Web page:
“The strong southwest monsoon over the Andaman Sea, and the Gulf of Thailand. More rain and some heavy downpour are forecast for the country, especially in the western monsoon area, or in other words, the Central, the East and the South (west coast),” said the warning. (See here.)
“People in the area should be aware of the impact of the severe conditions that could lead to flash floods, the overflow of the river, and landslides.
Strong wind-waves in the Andaman Sea are likely to reach two to four high and over four meters in thunderstorm areas, the warning noted.
“All ships should proceed with caution, and small boats keep ashore until 20 September (Thursday),” the warning added.
People living along the coast should beware waves along the shore, it said.
Meanwhile, all parts of the country have been warned to brace for rain and flooding caused by Typhoon Mangkhut from tomorrow through Wednesday, reported the Bangkok Post. (See story here.)
The Central Plains, the East and the western coast of the South were warned to be ready for torrential rain from tomorrow until Tuesday when the typhoon is predicted to hit the upper part of Vietnam and the lower part China, the Meteorological Department said yesterday (Sept 14).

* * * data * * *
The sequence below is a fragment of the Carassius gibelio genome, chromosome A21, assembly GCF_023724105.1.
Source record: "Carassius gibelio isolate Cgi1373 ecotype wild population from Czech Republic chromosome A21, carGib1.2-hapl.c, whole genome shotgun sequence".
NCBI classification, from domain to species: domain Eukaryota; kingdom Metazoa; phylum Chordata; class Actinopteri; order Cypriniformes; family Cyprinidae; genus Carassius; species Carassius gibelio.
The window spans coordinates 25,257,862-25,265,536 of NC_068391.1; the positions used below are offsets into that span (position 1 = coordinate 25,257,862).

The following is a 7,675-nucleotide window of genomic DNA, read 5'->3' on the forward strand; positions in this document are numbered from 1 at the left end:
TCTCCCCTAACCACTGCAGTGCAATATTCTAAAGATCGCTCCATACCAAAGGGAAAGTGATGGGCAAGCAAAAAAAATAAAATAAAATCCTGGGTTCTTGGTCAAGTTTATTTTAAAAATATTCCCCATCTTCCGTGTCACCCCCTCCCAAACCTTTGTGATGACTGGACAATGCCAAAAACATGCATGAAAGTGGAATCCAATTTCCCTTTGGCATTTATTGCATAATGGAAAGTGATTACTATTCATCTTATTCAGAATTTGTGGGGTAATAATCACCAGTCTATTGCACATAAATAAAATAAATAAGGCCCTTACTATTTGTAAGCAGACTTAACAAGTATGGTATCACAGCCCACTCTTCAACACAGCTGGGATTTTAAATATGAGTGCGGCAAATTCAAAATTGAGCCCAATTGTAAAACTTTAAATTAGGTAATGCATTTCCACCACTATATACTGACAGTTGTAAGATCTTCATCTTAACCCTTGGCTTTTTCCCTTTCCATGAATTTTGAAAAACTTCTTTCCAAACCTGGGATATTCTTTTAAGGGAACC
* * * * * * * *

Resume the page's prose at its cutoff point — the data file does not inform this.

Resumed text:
Upper Thailand, the North and the Northeast, will also experience heavy rain from Monday until Wednesday. High sea waves between 2m and 4m in height are expected in the Andaman Sea and the upper part of the Gulf of Thailand during the same period said the department.
Somkiat Prachamwong, secretary-general of the Office of National Water Resources, said certain parts of the country need to speed up the draining process while some reservoirs have dangerously low water levels.
Eleven large- and medium-sized dams in the North and the Northeast have been found to be holding less than 60% of their water-retention capacity, while areas in the Mae Klong, Phet Buri, Bang Pakong and Chao Phraya basins now have to drain off more water, he said.
Six dams found to have more than 80% of their water holding capacity in these areas are: Nam Un dam in Sakon Nakhon (104%), Kaeng Kranchan dam in Phetchaburi (99%), Vajiralongkorn dam and Srinakarin dam in Kanchanaburi (both 92%), Khun Dan Prakarn Chon dam in Nakhon Nayok (86%) and Naruebodindrachinta reservoir in Prachin Buri (89%).
The National Water Resources Committee has resolved to accelerate the implementation of 11 major water management projects designed to help improve the country's ability to manage water levels, Mr Somkiat said in his capacity as member and secretary of the committee.
All of these projects cost more than B1 billion each and are part of the 20-year national master plan for water management, formerly known as the strategic plan for national water management, he said.
Altogether, the 11 projects will cost B73.7bn, he said.
Four out of the 11 projects, already approved, are Si Song Rak water gate project in Loei province, Huay Luang creek development project in Nong Khai, Chi reservoir project in Chaiyaphum and a water-prevention project also in Chaiyaphum.